Boycott of L.L. Bean misses mark

I don’t like Linda Bean’s politics.

She politically, and financially, supports candidates and policies that are opposite of my beliefs. That’s her right. I don’t have to like it. And neither do you.

But L.L Bean is a different story. The company and its positive impact on Maine is bigger and longer lasting than any single member of the large family who owns it. The company has earned its positive reputation and has turned out some of the most compassionate leaders in the state.

L.L. Bean doesn’t need me to defend it, but I will.

The company is facing a boycott from a liberal group called Grab Your Wallet, which is encouraging its supporters to punish businesses that supported President-elect Donald Trump.

Trump is unfit to serve as president, and I understand what Grab Your Wallet is hoping to do. But they are taking aim at the wrong company.

The boycott is the result of news coverage that Linda Bean, a granddaughter of Leon Leonwood Bean – the founder of the company – and a member of the company’s board, supported Trump. She is accused of violating campaign finance laws by contributing $60,000 to a political action committee supporting the president-elect. The limit for such contributions is $5,000.

Shannon Coulter, the co-founder of Grab Your Wallet, told the Portland Press Herald, that L.L. Bean needed to understand that “there are repercussions for their company’s brand and bottom line when consumers learn what their leaders are up to in terms of politics.”

I agree. So let’s talk about what the company’s leaders have been up too. There’s a lot more to L.L. Bean than the political activity of one member of the family.

L.L. Bean is the fifth largest employer in Maine, with between 4,501 and 5,000 employees, according to the Maine Department of Labor.

More than that, the company has been a steadfast believer in the state, investing here when other companies have moved away.

Despite the disadvantages, the company has kept its headquarters in Maine. And even though it would be cheaper to make them elsewhere, L.L. Bean manufacturers its iconic Bean Boots at factories in Brunswick and Lewiston.

L.L. Bean also drives a hard bargain with other companies that it does business with, encouraging them to locate or expand in Maine.

But the commitment of the extended Bean family to our state goes even further.

The late Leon Gorman, who was the grandson of the company’s founder and who served as the company’s president and chairman of the board, is one of the most impressive and compassionate people I’ve ever known.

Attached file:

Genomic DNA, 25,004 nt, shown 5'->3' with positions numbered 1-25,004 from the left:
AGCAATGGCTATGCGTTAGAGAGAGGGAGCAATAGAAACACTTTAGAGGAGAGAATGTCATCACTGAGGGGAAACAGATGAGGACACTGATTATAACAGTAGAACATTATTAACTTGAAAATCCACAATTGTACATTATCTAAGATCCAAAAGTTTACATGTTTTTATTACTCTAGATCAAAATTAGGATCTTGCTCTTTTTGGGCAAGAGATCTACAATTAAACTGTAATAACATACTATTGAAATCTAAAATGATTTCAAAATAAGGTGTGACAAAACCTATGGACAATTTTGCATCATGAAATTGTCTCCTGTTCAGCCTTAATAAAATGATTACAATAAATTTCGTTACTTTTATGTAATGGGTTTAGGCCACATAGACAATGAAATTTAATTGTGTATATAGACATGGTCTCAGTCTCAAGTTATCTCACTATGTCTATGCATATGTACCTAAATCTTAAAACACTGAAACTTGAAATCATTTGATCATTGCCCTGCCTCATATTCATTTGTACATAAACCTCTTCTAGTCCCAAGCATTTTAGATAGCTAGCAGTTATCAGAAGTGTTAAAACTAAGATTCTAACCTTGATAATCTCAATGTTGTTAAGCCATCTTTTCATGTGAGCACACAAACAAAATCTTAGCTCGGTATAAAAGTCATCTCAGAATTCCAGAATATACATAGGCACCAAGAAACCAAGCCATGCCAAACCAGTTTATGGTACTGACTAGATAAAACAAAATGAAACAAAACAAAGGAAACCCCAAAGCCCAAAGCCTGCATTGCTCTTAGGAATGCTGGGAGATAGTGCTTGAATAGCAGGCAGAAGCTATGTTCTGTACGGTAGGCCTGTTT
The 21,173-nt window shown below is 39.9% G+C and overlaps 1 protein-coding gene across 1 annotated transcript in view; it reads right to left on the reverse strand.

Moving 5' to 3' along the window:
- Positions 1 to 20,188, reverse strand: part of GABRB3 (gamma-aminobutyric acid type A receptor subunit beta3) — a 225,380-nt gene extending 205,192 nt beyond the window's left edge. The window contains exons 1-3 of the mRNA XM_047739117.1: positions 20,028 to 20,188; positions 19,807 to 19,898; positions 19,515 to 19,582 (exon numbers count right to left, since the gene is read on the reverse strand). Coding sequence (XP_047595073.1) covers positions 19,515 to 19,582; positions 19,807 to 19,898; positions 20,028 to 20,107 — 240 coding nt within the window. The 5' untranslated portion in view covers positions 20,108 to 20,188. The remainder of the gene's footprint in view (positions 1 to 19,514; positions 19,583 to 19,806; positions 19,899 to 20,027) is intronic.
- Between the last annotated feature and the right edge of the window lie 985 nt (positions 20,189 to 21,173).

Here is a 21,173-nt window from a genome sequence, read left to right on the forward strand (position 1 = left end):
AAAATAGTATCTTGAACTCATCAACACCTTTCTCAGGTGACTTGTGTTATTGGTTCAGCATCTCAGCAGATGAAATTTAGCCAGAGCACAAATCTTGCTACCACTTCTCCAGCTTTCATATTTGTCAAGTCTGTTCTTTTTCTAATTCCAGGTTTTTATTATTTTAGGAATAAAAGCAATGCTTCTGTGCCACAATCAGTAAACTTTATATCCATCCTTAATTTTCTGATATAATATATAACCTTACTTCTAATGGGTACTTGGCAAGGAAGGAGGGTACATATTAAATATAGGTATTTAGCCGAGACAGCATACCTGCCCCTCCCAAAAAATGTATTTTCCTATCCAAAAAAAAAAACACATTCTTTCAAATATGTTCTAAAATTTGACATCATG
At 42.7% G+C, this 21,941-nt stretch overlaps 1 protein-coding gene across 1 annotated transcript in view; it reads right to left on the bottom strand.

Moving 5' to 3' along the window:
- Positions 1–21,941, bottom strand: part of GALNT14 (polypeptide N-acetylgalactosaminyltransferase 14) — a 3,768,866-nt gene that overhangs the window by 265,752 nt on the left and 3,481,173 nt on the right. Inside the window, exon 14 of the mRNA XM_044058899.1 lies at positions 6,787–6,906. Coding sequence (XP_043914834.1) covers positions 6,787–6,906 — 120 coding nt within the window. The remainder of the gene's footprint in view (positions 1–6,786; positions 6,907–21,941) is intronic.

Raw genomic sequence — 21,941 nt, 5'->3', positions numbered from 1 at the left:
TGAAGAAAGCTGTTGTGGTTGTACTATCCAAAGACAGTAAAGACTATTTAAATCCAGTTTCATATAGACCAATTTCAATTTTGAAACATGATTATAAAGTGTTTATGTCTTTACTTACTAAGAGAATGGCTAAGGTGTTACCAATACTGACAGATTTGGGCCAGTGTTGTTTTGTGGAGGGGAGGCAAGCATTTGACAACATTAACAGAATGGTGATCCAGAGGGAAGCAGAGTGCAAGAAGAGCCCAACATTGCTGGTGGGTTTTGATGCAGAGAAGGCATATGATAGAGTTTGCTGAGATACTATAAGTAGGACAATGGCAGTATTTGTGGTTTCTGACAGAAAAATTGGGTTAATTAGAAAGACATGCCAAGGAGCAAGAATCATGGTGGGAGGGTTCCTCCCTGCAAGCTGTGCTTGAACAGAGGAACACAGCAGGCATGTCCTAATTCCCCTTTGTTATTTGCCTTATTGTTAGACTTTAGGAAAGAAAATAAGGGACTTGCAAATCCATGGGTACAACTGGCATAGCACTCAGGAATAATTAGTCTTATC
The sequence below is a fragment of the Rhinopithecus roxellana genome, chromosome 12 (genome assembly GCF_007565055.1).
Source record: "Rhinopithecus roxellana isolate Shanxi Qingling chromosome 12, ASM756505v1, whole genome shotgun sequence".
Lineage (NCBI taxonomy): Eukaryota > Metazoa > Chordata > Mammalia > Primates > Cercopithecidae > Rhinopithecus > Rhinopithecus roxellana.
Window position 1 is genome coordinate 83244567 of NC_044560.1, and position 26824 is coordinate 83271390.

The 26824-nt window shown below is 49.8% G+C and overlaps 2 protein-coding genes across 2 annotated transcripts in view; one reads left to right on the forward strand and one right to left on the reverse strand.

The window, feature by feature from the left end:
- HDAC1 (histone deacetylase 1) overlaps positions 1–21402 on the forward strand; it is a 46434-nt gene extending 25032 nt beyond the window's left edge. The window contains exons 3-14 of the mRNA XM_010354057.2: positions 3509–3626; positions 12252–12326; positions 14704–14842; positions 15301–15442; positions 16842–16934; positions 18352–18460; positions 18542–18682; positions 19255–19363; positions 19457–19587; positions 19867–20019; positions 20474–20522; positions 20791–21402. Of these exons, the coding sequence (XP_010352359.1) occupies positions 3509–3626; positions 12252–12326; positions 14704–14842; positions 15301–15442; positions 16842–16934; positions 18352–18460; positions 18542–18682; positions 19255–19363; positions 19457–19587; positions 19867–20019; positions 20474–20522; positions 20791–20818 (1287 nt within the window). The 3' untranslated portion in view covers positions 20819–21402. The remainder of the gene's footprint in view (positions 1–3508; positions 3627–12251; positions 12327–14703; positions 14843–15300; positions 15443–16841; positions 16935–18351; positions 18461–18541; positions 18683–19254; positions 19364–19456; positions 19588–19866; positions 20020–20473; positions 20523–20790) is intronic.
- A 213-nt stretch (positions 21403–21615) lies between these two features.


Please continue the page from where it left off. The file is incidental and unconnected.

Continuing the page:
He built L.L. Bean into the retail giant that it is today, but he also gave of himself to countless causes, including volunteering without fanfare every week for 12 years at Preble Street Resource Center, a homeless shelter in Portland. He started volunteering as a dishwasher and worked his way up to the grill, a post that had to be earned.

He and his wife, Lisa, helped to create the Foundation for Maine’s Community College, and donated millions of dollars to ensure thousands of Maine students could go to college.

And really, that just scratches the surface. Leon and Lisa’s philanthropy extends to numerous causes.

There’s also John T. Gorman, Leon’s brother, who founded the John T. Gorman Foundation, which has a mission of helping and supporting disadvantaged Maine residents. The foundation’s work includes improving education for Maine children, helping struggling families and keeping low-income seniors in their homes.

The work that Leon and Tom have done in Maine has not only changed lives, it has saved lives.

L.L. Bean itself also has a striking history of philanthropy. According to the company, it’s donated more than $14 million to conservation organizations in the last 10 years and more than $6 million to health and human services organizations. Total giving for the period is close to $30 million.

In December, the company announced $2.1 million in grants to nonprofits for 2017, which includes money for education, to fight homelessness and for conservation. They are also supporting the arts, through the Bangor Folk Festival and the Maine State Music Theater.

Responding to the boycott, Shawn Gorman, the L.L. Bean executive chairman, took the high road. He explained that the company doesn’t take political positions, that members of the family naturally have different political views, as do the company’s employees and customers.

“L.L. Bean does not endorse political candidates, take positions on political matters, or make political contributions. Simply put, we stay out of politics. To be included in this boycott campaign is simply misguided, and we respectfully request that Grab Your Wallet reverse its position,” Gorman wrote.

I don’t think this poorly aimed boycott will have much of an impact on L.L. Bean. Even without all the good the company does, the fact is it also sells quality products – some of them made right here – and backs them up with the best service and returns policy that I know of.  If the jeans I got for Christmas help Linda Bean, I know that they also helped Jobs for Maine’s Graduates, the community colleges and countless other causes. I can live with that trade.

This is one anti-Trump liberal who supports L.L. Bean and recognizes what this family and business mean to the state. I’m grabbing my wallet, but instead of joining the boycott, I’m placing an order at L.L. Bean.


David Farmer

About David Farmer

David Farmer is a political and media consultant in Portland, where he lives with his wife and two children. He was senior adviser to Democrat Mike Michaud’s campaign for governor and a longtime journalist. You can reach him at